From New York to Los Angeles, recent misdeeds by police have put a searchlight on new, aggressive tactics to reduce crime.
In Los Angeles, some 70 antigang officers are being investigated in connection with the planting of evidence, unjustified shootings, and false arrests. Already, 40 criminal convictions have been reversed, with hundreds more possibly being overturned soon.
Many officers in the LAPD may have thought they were doing society's bidding by cracking down on any suspicious people who fit the stereotypes of a criminal.
In New York last Friday, a jury handed down a verdict in the shooting death of a black immigrant, Amadou Diallo, by four white policemen. While the officers were acquitted, the case nonetheless raises concerns about how special anticrime units are being trained.
Obviously, not very well. New York's law-and-order mayor, Rudolph Giuliani, admits that police need to develop more cultural sensitivity toward minorities. "We probably don't always do the best job of training everyone," he said.
For minorities who often fear the police more than they do criminals, the Diallo verdict - while perhaps logical and by the book - wasn't enough. They're outraged that the law would acquit police officers who too quickly assumed that a black man pulling something out of his pocket was reaching for a gun. (Diallo was actually pulling out his wallet.)
The jury (which included four blacks) said the police justifiably feared for their lives in firing 41 shots at an innocent man.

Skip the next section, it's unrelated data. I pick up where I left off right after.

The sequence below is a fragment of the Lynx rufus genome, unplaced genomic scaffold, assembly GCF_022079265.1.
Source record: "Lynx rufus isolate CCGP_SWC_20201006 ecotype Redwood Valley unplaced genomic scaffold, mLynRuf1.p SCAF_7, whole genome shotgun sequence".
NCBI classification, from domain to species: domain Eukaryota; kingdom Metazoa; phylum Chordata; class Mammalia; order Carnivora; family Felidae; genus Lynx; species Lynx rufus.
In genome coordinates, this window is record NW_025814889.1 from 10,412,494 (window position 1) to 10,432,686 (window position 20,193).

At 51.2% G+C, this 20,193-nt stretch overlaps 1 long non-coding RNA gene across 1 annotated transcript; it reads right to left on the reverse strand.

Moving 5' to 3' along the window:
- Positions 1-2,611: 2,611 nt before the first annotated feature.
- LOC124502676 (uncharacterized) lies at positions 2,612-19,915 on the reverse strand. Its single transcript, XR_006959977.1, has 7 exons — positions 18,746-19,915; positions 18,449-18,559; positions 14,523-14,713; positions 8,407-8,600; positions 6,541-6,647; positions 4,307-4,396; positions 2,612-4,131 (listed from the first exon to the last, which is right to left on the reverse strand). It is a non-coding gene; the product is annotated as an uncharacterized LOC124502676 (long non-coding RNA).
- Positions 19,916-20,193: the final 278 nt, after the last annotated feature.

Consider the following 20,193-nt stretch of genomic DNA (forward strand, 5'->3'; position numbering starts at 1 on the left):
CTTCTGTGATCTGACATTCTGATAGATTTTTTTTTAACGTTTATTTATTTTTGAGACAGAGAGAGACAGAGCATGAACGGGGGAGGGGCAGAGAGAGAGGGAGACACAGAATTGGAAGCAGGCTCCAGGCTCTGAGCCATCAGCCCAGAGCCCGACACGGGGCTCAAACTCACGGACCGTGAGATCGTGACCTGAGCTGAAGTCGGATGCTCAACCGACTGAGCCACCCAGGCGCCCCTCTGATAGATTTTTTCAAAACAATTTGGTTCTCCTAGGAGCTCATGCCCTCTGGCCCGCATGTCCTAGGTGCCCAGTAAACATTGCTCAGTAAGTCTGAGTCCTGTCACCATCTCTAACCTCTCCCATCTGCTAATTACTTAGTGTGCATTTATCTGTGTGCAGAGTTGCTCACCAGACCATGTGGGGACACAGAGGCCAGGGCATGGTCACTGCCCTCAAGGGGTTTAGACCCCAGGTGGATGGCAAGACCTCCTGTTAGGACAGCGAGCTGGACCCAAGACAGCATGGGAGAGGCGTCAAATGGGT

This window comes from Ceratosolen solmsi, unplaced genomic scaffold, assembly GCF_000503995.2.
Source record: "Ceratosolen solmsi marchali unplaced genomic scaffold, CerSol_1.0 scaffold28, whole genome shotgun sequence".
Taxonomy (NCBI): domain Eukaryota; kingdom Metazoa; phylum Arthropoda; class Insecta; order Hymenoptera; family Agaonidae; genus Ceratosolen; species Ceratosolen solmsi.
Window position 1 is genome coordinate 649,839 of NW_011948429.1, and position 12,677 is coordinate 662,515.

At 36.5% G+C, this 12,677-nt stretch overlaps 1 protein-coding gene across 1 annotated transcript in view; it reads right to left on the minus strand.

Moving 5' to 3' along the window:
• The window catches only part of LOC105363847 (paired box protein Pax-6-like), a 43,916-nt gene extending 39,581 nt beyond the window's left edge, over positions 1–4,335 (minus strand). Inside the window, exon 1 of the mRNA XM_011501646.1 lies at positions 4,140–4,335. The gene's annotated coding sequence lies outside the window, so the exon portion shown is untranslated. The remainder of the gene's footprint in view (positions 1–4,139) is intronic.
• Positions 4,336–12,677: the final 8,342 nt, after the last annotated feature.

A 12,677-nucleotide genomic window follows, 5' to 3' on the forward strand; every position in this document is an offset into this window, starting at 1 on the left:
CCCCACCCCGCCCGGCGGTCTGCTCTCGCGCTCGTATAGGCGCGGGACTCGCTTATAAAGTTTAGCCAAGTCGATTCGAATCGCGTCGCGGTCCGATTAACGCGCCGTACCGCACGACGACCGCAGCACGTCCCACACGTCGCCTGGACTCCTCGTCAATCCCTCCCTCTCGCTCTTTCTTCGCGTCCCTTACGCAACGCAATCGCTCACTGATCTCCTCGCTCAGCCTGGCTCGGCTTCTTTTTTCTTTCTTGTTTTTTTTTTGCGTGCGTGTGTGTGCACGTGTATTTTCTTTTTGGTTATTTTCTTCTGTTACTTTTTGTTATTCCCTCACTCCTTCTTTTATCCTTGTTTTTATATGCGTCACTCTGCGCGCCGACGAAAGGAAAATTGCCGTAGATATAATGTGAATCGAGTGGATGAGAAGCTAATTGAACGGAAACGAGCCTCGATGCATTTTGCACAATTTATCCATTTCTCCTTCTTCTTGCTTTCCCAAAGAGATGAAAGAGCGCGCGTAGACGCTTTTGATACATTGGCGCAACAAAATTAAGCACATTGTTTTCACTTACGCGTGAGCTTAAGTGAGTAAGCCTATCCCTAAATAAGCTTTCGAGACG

Fear vs. fear: That's the lesson from the Diallo tragedy. Too many minorities fear police who act on prejudice, while many police fear any black or Hispanic who acts suspiciously.
That's not a tension many cities are ready to accept. In Boston and San Diego, for instance, police are working well with community and religious leaders to overcome a tendency to shoot first and ask questions later. Police, like other people when faced with a threat, must apply the Golden Rule: How can I can treat others in a way that I want to be treated.
Training police to both take on more risk and to be more culturally aware takes resources and time.
Police need to be more collaborative with the communities they protect by tackling the basic causes of crime, from broken windows to broken families.
Police are trained to be suspicious. But suspicion can easily become prejudice and paranoia if it relies on clues based on stereotypes. Understanding a community can reduce those stereotypes while also reducing crime.
Too often, the question of defining the limits of police behavior is left to the Supreme Court or police regulators. But citizens and communities' leaders, too, also ought to help police to avoid unjust behavior.
(c) Copyright 2000. The Christian Science Publishing Society